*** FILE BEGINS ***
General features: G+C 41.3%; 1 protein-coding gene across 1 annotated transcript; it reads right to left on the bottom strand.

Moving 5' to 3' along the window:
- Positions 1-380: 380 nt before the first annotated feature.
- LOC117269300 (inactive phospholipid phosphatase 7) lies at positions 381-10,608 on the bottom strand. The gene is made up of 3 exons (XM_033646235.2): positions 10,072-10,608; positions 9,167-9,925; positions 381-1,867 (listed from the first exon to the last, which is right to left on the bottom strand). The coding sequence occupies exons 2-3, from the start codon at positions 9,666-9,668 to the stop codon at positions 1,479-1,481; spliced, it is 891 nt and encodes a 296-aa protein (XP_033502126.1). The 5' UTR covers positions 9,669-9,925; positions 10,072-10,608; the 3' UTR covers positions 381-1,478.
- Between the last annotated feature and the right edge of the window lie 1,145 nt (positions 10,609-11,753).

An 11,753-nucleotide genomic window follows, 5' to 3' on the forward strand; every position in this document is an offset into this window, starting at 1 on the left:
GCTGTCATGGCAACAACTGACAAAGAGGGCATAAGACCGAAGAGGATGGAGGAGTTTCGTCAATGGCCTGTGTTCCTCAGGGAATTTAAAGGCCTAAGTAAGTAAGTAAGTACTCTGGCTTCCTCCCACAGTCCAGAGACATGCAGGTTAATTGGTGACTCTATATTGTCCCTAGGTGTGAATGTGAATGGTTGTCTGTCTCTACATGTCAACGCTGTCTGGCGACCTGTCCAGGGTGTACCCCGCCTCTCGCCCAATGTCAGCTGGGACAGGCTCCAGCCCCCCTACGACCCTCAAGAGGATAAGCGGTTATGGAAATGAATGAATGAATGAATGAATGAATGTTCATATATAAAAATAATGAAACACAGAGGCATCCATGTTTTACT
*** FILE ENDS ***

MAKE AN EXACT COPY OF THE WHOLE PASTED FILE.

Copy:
General features: G+C 41.3%; 1 protein-coding gene across 1 annotated transcript; it reads right to left on the bottom strand.

Moving 5' to 3' along the window:
- Positions 1-380: 380 nt before the first annotated feature.
- LOC117269300 (inactive phospholipid phosphatase 7) lies at positions 381-10,608 on the bottom strand. The gene is made up of 3 exons (XM_033646235.2): positions 10,072-10,608; positions 9,167-9,925; positions 381-1,867 (listed from the first exon to the last, which is right to left on the bottom strand). The coding sequence occupies exons 2-3, from the start codon at positions 9,666-9,668 to the stop codon at positions 1,479-1,481; spliced, it is 891 nt and encodes a 296-aa protein (XP_033502126.1). The 5' UTR covers positions 9,669-9,925; positions 10,072-10,608; the 3' UTR covers positions 381-1,478.
- Between the last annotated feature and the right edge of the window lie 1,145 nt (positions 10,609-11,753).

An 11,753-nucleotide genomic window follows, 5' to 3' on the forward strand; every position in this document is an offset into this window, starting at 1 on the left:
GCTGTCATGGCAACAACTGACAAAGAGGGCATAAGACCGAAGAGGATGGAGGAGTTTCGTCAATGGCCTGTGTTCCTCAGGGAATTTAAAGGCCTAAGTAAGTAAGTAAGTACTCTGGCTTCCTCCCACAGTCCAGAGACATGCAGGTTAATTGGTGACTCTATATTGTCCCTAGGTGTGAATGTGAATGGTTGTCTGTCTCTACATGTCAACGCTGTCTGGCGACCTGTCCAGGGTGTACCCCGCCTCTCGCCCAATGTCAGCTGGGACAGGCTCCAGCCCCCCTACGACCCTCAAGAGGATAAGCGGTTATGGAAATGAATGAATGAATGAATGAATGAATGTTCATATATAAAAATAATGAAACACAGAGGCATCCATGTTTTACT